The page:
Former U.S. Rep. Corrine Brown was sentenced to five years in prison on Monday, along with three years of supervised release, $62,650 to the IRS, $452,000 of additional restitution and $664,000 of forfeiture.
But she shouldn’t be fitted for an orange jumpsuit just yet, according to Brown’s attorney, James Smith,.
“This court does not have the last word concerning the Congresswoman’s fate,” Smith told reporters in front of the federal courthouse in Jacksonville just minutes after the sentencing.
“I don’t think that a sentence of imprisonment was warranted under the circumstances,” Smith added, noting his disagreement with the “idea that a 71-year-old woman should have to go to prison for a non-violent economic offense.”
Smith said that while Brown “maintains her innocence … she expressed remorse for trusting the wrong people.”
An appeal is pending; however, whether Smith represents her has “yet to be decided.” Smith did address rumors that Brown has not been paying him by saying that he has, in fact, been paid through this process.
“If she says she wants me to represent her in appeal,” Smith added, “I’d be more than honored to.”
“The resources [for] an appeal,” Smith continued, “she’ll get them one way or another.”
Brown may be able to be out on bond pending appeal, Smith said, noting that there are “good grounds” on what he considers to be “appealable issues.”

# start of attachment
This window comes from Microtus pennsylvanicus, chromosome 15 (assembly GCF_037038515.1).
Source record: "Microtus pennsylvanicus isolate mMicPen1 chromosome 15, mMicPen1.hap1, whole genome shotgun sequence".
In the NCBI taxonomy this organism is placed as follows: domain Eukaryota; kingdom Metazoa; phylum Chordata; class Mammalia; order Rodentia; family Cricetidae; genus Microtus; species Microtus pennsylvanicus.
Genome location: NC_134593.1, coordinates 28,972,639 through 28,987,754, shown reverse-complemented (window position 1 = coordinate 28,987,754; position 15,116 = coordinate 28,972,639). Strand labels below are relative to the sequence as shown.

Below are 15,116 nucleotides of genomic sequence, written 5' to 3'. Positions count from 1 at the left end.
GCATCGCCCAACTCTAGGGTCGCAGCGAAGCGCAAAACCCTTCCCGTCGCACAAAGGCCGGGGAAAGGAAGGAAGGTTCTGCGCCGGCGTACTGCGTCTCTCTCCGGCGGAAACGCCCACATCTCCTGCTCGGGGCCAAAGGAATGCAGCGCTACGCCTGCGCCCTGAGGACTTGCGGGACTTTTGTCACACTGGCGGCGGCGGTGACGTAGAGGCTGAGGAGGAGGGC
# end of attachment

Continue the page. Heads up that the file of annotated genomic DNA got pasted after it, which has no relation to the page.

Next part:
Though Smith didn’t discuss such issues, one issue that factored into the actual trial phase was a removal of a juror who believed, against the consensus of the rest of those empaneled, that Brown was innocent. That belief was rooted in direct communication with God. Once that juror was removed, deliberations went quickly.
Smith said this sentence was on the “heavy side” of public corruption sentences, because of the dollar amount and the tax issues.
“The sentence of imprisonment was imposed to send a signal,” Smith said, not for specific deterrence regarding Brown.
Some counts, Smith added, could be thrown out on appeal — as happened in the case of William Jefferson, a former Louisiana Congressman convicted for soliciting payments to push African business interests in the U.S., as NOLA.com reported.
“One of the options on appeal is that this entire process could be thrown out on appeal — both the conviction and the sentencing,” Smith said.